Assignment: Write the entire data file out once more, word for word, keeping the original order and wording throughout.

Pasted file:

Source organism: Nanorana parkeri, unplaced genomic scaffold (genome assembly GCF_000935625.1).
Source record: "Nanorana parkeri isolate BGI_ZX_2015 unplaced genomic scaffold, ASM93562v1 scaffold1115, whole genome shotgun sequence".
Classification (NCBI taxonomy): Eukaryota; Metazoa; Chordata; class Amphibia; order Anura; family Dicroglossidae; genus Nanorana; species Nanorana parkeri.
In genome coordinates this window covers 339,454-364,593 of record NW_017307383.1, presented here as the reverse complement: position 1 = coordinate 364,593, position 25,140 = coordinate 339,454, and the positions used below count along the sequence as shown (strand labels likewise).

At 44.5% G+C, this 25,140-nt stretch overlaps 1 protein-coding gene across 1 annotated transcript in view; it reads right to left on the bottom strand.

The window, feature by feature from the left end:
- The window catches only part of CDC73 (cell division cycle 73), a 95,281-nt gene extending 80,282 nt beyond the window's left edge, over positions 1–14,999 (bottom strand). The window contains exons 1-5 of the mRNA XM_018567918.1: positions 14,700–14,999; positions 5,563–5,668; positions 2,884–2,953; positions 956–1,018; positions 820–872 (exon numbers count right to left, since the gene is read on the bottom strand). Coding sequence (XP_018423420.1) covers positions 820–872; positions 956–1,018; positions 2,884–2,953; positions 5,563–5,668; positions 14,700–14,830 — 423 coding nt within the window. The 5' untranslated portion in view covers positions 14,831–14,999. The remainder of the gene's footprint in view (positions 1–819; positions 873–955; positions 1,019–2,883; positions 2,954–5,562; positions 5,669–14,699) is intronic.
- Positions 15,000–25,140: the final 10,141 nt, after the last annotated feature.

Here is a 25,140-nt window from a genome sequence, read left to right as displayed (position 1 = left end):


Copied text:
Source organism: Nanorana parkeri, unplaced genomic scaffold (genome assembly GCF_000935625.1).
Source record: "Nanorana parkeri isolate BGI_ZX_2015 unplaced genomic scaffold, ASM93562v1 scaffold1115, whole genome shotgun sequence".
Classification (NCBI taxonomy): Eukaryota; Metazoa; Chordata; class Amphibia; order Anura; family Dicroglossidae; genus Nanorana; species Nanorana parkeri.
In genome coordinates this window covers 339,454-364,593 of record NW_017307383.1, presented here as the reverse complement: position 1 = coordinate 364,593, position 25,140 = coordinate 339,454, and the positions used below count along the sequence as shown (strand labels likewise).

At 44.5% G+C, this 25,140-nt stretch overlaps 1 protein-coding gene across 1 annotated transcript in view; it reads right to left on the bottom strand.

The window, feature by feature from the left end:
- The window catches only part of CDC73 (cell division cycle 73), a 95,281-nt gene extending 80,282 nt beyond the window's left edge, over positions 1–14,999 (bottom strand). The window contains exons 1-5 of the mRNA XM_018567918.1: positions 14,700–14,999; positions 5,563–5,668; positions 2,884–2,953; positions 956–1,018; positions 820–872 (exon numbers count right to left, since the gene is read on the bottom strand). Coding sequence (XP_018423420.1) covers positions 820–872; positions 956–1,018; positions 2,884–2,953; positions 5,563–5,668; positions 14,700–14,830 — 423 coding nt within the window. The 5' untranslated portion in view covers positions 14,831–14,999. The remainder of the gene's footprint in view (positions 1–819; positions 873–955; positions 1,019–2,883; positions 2,954–5,562; positions 5,669–14,699) is intronic.
- Positions 15,000–25,140: the final 10,141 nt, after the last annotated feature.

Here is a 25,140-nt window from a genome sequence, read left to right as displayed (position 1 = left end):